To determine whether expression of BPV-1 can influence apoptosis, BPV-1 transformed EqPalF cells (S6 cells), control EqPalF cells and a panel of sarcoid derived cell lines (EqS) were exposed to UVB and cisplatin followed by quantitative assessment by FACs analysis. Firstly, cells were exposed to UVB irradiation (250, 500 mJ/cm2) and apoptosis assessed 24 h post irradiation (Figure 1a). An increase in cell apoptosis was detected in S6 cells compared to the parental cell line which lacks BPV-1 (EqPalF), indicating that BPV-1 confers sensitivity to UVB induced apoptosis. An increase in cell apoptosis was also detected in sarcoid derived tumour lines (Figure 1a). The same panel of cell lines were treated with cisplatin (10, 25 μg/mL) for 72 h. A significant increase in apoptosis was observed in S6 cells (Figure 1b) demonstrating that BPV-1 sensitises cells to cisplatin induced apoptosis. Increased apoptosis was also detected in sarcoid derived tumour lines in the presence of 10 μg/mL cisplatin but not at a higher dose (Figure 1b). The sensitivity to UVB and cisplatin induced apoptosis is independent of viral load or viral gene expression.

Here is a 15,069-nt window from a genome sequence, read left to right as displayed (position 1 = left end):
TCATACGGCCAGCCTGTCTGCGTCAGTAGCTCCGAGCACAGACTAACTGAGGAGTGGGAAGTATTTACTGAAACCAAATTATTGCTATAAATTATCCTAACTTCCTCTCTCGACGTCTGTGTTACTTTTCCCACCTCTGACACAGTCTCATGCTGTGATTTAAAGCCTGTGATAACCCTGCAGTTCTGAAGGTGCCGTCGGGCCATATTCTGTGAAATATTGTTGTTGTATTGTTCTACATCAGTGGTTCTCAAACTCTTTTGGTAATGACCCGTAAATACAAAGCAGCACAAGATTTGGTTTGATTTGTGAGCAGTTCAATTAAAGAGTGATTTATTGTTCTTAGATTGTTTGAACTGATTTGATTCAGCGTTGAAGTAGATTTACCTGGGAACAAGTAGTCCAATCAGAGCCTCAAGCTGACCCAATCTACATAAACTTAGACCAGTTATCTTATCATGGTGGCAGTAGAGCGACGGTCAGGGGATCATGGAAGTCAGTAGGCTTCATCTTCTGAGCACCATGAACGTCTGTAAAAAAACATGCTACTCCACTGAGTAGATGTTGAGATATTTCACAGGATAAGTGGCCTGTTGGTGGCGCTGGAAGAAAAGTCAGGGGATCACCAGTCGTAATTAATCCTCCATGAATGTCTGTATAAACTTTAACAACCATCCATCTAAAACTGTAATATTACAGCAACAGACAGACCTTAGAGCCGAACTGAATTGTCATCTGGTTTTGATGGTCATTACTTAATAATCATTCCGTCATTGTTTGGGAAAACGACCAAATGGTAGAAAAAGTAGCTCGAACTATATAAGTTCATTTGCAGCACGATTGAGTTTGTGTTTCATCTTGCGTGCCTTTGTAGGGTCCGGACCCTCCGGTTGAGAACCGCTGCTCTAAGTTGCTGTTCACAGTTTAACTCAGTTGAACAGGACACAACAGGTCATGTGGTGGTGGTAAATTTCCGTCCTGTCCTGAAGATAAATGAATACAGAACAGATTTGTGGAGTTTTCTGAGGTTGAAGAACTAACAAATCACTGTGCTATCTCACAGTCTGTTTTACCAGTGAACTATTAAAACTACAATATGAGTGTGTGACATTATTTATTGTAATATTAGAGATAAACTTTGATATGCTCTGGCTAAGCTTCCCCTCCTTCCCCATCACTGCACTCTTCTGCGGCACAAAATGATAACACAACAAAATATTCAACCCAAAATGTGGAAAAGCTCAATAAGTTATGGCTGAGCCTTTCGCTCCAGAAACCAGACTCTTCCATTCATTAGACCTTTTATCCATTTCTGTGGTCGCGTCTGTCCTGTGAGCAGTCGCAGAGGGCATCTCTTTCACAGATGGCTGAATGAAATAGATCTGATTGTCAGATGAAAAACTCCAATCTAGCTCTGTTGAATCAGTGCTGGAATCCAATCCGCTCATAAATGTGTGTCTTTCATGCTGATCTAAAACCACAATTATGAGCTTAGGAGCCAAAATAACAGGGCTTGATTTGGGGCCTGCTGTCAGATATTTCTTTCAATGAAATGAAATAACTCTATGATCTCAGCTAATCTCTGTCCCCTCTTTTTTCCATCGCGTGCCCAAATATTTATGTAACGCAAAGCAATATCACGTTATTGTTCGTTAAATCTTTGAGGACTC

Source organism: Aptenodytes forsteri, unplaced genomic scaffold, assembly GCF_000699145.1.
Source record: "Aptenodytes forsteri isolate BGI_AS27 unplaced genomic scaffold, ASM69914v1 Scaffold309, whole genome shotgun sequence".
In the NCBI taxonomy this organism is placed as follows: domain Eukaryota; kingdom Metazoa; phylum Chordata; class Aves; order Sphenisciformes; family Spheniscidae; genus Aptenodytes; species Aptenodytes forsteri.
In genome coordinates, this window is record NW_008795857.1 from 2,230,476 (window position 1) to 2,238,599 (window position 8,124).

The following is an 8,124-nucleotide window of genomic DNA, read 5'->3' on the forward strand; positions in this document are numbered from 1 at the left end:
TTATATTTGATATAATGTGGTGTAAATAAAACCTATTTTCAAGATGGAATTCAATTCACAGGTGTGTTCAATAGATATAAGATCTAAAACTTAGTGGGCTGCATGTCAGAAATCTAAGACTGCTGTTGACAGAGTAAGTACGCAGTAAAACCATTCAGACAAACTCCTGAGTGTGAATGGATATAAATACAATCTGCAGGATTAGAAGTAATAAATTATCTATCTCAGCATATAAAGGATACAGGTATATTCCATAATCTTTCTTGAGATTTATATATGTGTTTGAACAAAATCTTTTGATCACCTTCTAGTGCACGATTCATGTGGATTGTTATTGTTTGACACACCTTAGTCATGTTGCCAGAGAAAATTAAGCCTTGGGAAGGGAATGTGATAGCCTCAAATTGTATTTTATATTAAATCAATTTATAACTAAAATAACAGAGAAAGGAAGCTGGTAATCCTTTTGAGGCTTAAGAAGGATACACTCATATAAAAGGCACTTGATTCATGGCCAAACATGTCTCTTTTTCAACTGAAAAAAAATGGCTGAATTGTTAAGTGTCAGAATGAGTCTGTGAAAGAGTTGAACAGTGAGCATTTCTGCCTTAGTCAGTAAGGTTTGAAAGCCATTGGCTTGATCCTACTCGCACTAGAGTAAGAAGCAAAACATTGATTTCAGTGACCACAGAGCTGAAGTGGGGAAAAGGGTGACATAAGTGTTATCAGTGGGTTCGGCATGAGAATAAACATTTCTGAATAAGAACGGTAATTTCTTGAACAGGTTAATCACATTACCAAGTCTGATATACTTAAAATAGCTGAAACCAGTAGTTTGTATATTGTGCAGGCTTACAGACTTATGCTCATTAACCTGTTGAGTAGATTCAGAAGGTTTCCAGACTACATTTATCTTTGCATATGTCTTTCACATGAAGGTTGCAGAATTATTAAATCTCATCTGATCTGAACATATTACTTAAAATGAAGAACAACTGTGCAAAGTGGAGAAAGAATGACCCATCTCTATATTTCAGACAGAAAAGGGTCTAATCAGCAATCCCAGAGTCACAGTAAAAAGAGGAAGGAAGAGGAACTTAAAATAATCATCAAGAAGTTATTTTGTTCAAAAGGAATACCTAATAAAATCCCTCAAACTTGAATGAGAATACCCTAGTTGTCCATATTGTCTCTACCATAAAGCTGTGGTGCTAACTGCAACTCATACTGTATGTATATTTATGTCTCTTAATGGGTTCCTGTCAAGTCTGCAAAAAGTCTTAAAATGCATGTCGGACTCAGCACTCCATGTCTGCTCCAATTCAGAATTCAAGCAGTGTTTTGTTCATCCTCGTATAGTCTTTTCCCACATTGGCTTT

Figure 1
figure 1

Cisplatin and UVB induced apoptosis. Levels of apoptosis detected in control (EqPalF), BPV-1 transformed EqPalFs (S6 cells) and sarcoid cell lines (EqS cells) following treatment with (a) UVB (b) cisplatin. Results are shown relative to untreated cells. Experiments were performed in triplicate. *indicates significance (p < 0.05).

BPV-1 increases clonogenic survival following exposure to DNA damaging agents

To determine the sensitivity/resistance of BPV transformed cells to the cytotoxic effects of DNA damaging agents following exposure to DNA damaging agents, cells were subjected to clonogenic cellular survival assays. The survival fractions following irradiation with 500 mJ/cm2 UVB of all S6 and sarcoid cell lines showed increased clonogenic survival than control cells (Figure 2). Similarly following cisplatin (10 μg/mL) treatment, the majority of cell lines showed increased cell survival (Figure 2).

Figure 2
figure 2